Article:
No credible reasons exist for the decision to withdraw US troops. We can only conclude, therefore, that the Taliban has outmanoeuvred and defeated the US-NATO alliance. This discredits the so-called "War on Terror", a blatant sham to gain international support for an unjustified war, which has led to US atrocities, including the torture of political prisoners and women in Bagram and Guantanamo Bay. This is well documented, as is the distressing case of Pakistani Neuroscientist Dr Aafia Siddiqui. Resultant Islamophobia is rampant across Europe and the US, aided and abetted by successive US presidents, culminating in Trump's openly anti-Muslim policies.
The relentless mainstream media narrative is that the US and its allies are the custodians of human rights. The evidence on the ground in Afghanistan and elsewhere suggests otherwise, not least in Washington's unquestioned support for the apartheid state of Israel and its belligerent occupation of Palestine. In all of this, the UN Charter and international laws and conventions are being trampled on.
Despite the general panic among Afghan citizens, especially those who worked with the occupation forces and may be complicit in atrocities, it is hoped that the people of Afghanistan may be allowed to determine for themselves how and by whom they are to be governed. This right to self-determination is enshrined in international law. The announcement by the Taliban of an amnesty may be a step in the right direction, but it will have to be in evidence on the ground if there is to be a determined trajectory of economic and social upliftment to emancipate the war-torn country.
The Afghan state run by the Taliban must earn the respect of its neighbours and the community of nations. Government by a politicised parochial interpretation of Islam is not agreeable to many Muslims who have a different understanding of the faith's broader message to humanity.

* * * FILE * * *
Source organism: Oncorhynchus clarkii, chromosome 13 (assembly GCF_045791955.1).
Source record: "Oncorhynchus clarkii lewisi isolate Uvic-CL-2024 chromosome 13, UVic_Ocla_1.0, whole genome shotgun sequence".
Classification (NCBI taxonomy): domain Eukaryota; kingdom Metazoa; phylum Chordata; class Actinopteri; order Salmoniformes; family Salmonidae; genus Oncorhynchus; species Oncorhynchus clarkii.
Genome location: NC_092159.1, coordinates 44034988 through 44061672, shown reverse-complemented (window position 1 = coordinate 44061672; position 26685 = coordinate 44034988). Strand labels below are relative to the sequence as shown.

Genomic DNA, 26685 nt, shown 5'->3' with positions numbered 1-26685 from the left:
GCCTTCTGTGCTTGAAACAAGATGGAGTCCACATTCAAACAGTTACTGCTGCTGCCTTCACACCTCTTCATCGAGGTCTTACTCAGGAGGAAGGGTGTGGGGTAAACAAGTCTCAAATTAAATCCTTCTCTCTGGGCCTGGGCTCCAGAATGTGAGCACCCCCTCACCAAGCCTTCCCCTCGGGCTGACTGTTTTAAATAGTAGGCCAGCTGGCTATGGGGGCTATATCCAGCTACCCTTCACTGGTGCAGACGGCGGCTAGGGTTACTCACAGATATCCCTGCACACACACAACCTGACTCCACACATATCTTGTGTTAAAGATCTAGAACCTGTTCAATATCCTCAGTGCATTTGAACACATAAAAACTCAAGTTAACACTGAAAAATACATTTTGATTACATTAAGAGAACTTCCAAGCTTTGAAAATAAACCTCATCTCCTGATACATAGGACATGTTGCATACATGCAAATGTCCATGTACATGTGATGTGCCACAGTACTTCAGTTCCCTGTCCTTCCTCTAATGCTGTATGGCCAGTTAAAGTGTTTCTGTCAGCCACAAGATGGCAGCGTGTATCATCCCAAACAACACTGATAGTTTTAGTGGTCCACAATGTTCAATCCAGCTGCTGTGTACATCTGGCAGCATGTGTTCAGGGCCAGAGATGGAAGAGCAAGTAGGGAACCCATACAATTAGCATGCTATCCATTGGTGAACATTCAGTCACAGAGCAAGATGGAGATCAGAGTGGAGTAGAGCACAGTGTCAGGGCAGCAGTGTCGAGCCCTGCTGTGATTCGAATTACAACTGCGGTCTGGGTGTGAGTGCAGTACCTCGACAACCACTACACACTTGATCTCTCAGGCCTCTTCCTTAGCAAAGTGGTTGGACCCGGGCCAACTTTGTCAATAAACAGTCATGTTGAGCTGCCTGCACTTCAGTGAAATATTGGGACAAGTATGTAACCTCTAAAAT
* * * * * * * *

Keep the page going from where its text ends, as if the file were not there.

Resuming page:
Can the Taliban create an inclusive, just and compassionate society with a functioning and viable state? It will need support and goodwill if it is going to do so. This is important. The US-imposed regime collapsed under systemic corruption and trillions of dollars did not bring about the much-needed social changes which were promised 20 years ago. How can a Taliban regime already threatened with economic sanctions do any better?
The concerns of marginalised women and girls, religious minorities and others are legitimate. Every Afghan has a right to live under an inclusive government acting in their best interests. The Taliban must be held to account justly and fairly, without any of the double standards and hypocrisy that is already evident in media reports and statements from politicians in the West.
The adage that actions speak louder than words must hold true for them as well as a Taliban leadership wanting to gain support and legitimacy through its reformed and reforming policies. The movement's victory must now become a victory for international law and the people's right to self-determination. Fake news and false narratives which undermine the law must be things of the past if the hopes and aspirations of all Afghans are to be realised.
The views expressed in this article belong to the author and do not necessarily reflect the editorial policy of Middle East Monitor.